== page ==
Women's Alzheimer's Movement at Cleveland ClinicMeet Maria Shriver, Founder of WAM
My dad was diagnosed with Alzheimer's in 2003. He was an incredibly brilliant man, with a memory that was second to none. To watch someone lose that in real time was both heartbreaking and mind-blowing. Instead of feeling helpless or upset, I decided to better understand what Alzheimer's was and how we could prevent it.
Because it’s a movement of people. We’re growing from the grassroots up. Also, movement is important when you’re talking about brain health and, if you want to get anything done in the world, if you want to galvanize people, you need a movement.
Alzheimer's was in the shadows. It was this scary disease that people thought only affected old people. Now there’s a much bigger conversation about cognitive health and dementia. Women are part of the narrative now. So is lifestyle.
When I first started, no one was talking about things you could do to prevent or delay Alzheimer’s. Now we know that exercise and sleep are good and that sugar, stress and certain foods are bad.
1. That it’s hereditary. If Alzheimer's runs in your family, you should be concerned. But if it doesn’t run in your family, you should also be concerned. This can impact any one of us.
2. That it’s just part of aging. There are things you can do, starting in your 30s, 40s or 50s, to protect your brain. Will they prevent dementia completely? No, but they may delay it and keep you functioning longer.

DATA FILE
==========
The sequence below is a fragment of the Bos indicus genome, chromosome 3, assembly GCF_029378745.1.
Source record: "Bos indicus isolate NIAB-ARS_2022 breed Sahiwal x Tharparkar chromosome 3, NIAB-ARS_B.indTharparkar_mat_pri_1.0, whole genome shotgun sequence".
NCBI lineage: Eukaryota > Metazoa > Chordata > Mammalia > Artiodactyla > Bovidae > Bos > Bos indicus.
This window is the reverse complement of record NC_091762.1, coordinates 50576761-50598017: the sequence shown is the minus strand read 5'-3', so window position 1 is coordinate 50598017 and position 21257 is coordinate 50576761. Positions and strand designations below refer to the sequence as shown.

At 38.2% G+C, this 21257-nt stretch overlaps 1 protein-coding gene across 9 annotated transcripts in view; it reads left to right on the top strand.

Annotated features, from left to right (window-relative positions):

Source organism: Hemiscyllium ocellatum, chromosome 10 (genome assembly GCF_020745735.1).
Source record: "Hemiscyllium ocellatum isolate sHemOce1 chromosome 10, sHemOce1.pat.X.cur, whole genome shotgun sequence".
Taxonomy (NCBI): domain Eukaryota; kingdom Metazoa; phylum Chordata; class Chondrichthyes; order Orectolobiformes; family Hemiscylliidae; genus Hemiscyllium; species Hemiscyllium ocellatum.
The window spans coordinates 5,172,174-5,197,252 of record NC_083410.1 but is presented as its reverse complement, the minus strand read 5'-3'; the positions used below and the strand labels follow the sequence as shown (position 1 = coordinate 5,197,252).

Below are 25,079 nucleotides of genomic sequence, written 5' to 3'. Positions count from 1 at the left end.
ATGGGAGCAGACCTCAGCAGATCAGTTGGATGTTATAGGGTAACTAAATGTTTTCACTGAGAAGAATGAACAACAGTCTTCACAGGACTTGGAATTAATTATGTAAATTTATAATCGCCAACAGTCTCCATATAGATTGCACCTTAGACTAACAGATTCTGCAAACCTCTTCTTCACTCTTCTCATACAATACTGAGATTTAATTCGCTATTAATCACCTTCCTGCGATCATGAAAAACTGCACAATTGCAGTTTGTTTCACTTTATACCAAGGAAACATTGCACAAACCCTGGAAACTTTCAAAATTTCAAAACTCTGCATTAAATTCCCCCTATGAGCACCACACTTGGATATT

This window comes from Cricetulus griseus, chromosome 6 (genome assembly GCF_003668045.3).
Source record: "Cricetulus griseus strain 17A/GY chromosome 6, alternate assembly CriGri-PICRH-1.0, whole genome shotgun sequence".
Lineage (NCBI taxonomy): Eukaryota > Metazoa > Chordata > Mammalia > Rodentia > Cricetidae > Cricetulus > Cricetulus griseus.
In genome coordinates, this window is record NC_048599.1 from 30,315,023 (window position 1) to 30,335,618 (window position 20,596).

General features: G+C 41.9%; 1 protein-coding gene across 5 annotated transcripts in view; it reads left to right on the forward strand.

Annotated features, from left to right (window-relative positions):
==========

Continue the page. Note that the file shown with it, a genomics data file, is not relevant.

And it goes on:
“If Alzheimer's runs in your family, you should be concerned. But if it doesn’t run in your family, you should also be concerned. This can impact any one of us.”
When you notice things changing, you must act. Talk to them. Look at what they are eating and not eating. Read labels. Take them to a neurologist to get them checked out. But, most importantly, be gentle and be kind. Put yourself in their shoes. There are many ways to approach the issue with love and compassion.
Make sure you are taking care of yourselves. This can be tough. If you know a caretaker, acknowledge the amount of work they’re doing, the stress they’re under and that they’re probably scared, too. Make sure they take breaks. And if you’re bringing somebody in to do the work, make sure you’re paying them a living wage.
I exercise and meditate daily. I eat as best I can. I prioritize my sleep. I try to stay connected, curious and involved.